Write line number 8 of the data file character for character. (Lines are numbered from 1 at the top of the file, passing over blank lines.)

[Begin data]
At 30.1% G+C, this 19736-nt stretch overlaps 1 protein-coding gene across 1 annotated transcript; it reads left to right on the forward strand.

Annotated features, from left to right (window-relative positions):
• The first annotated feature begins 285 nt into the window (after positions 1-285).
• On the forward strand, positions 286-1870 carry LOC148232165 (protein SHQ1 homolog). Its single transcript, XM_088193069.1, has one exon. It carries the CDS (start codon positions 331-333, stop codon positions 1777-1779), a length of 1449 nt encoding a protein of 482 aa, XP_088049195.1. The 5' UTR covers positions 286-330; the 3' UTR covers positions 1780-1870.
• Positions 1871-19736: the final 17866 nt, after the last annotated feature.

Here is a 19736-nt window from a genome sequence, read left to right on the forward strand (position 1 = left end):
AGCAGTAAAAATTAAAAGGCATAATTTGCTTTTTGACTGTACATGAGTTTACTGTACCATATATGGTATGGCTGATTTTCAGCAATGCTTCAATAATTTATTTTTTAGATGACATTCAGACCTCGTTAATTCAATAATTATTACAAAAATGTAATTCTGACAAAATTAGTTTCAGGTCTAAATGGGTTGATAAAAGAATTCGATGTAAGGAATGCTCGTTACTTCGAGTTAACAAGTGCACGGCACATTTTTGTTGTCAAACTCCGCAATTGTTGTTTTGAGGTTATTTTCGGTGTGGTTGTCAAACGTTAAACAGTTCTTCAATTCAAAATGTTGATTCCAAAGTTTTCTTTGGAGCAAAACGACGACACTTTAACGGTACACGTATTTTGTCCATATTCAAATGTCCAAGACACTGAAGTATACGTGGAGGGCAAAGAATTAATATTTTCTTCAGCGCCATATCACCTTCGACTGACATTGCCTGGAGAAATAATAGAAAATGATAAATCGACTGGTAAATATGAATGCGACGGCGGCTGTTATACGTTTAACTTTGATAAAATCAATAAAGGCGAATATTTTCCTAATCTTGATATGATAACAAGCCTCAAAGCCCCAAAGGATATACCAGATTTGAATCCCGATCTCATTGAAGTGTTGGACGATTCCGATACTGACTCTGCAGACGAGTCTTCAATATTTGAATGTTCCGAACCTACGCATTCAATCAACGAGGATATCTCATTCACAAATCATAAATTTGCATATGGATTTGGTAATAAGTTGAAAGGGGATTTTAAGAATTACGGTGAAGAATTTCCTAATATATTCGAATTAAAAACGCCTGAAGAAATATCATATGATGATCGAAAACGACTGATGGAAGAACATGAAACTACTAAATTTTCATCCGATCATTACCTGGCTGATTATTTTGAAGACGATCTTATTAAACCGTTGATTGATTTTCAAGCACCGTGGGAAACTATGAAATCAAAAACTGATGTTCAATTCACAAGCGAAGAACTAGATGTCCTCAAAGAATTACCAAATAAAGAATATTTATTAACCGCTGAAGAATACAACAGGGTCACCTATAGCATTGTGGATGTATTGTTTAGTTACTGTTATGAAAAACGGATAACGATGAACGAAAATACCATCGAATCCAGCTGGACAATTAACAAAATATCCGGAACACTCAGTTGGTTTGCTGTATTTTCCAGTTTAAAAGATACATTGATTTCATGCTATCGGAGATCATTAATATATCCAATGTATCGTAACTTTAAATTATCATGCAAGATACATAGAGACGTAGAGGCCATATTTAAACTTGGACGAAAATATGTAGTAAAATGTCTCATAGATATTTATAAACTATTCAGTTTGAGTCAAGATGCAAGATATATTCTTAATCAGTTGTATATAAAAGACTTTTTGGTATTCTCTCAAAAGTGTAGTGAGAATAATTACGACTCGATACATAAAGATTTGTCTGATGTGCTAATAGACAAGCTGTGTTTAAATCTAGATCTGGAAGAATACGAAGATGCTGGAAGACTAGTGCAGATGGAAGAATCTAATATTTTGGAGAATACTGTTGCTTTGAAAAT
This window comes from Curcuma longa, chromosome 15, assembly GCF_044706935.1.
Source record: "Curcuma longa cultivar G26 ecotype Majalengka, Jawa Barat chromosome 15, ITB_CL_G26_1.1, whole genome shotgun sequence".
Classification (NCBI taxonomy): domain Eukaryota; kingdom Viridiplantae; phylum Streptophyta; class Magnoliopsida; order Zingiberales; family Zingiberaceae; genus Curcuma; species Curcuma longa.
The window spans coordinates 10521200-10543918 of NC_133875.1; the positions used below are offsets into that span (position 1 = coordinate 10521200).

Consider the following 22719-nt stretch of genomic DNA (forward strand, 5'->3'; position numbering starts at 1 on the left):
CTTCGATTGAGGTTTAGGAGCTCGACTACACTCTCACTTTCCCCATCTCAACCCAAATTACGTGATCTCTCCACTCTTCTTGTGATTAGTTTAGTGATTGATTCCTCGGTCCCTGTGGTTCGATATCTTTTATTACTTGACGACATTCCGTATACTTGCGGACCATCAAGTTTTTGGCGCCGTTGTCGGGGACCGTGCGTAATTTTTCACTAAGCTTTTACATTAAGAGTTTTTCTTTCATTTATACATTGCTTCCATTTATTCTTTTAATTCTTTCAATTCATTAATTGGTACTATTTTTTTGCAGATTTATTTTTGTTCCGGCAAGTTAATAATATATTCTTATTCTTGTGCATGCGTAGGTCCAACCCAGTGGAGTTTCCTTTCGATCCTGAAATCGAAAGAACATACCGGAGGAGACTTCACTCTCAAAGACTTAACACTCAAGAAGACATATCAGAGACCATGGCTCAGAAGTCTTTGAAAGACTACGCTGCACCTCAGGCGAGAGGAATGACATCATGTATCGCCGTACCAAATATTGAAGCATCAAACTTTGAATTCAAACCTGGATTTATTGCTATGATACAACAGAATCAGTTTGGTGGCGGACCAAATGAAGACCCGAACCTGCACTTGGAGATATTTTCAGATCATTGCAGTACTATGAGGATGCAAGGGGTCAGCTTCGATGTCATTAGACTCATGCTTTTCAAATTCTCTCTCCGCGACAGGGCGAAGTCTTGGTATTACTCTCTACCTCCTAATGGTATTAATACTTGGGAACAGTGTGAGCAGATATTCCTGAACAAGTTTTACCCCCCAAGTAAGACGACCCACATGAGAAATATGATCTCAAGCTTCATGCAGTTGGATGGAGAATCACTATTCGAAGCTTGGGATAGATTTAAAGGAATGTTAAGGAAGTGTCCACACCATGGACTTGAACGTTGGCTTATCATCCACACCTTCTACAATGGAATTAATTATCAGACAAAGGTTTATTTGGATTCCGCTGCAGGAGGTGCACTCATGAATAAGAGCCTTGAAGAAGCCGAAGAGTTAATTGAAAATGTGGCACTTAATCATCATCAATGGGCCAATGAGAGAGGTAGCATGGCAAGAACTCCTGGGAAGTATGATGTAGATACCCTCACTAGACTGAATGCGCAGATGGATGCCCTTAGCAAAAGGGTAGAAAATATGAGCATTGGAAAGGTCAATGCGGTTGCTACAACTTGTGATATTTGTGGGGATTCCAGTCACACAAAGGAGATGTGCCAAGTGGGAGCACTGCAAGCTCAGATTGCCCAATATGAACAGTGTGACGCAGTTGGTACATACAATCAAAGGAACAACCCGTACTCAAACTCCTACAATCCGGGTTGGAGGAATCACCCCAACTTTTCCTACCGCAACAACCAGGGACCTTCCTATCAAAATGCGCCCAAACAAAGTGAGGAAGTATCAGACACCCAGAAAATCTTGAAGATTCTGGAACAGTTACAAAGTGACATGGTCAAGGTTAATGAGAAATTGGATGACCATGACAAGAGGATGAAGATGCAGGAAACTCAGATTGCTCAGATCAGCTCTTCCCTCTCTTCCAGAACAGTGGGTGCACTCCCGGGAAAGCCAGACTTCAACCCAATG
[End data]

This window comes from Curcuma longa, chromosome 15, assembly GCF_044706935.1.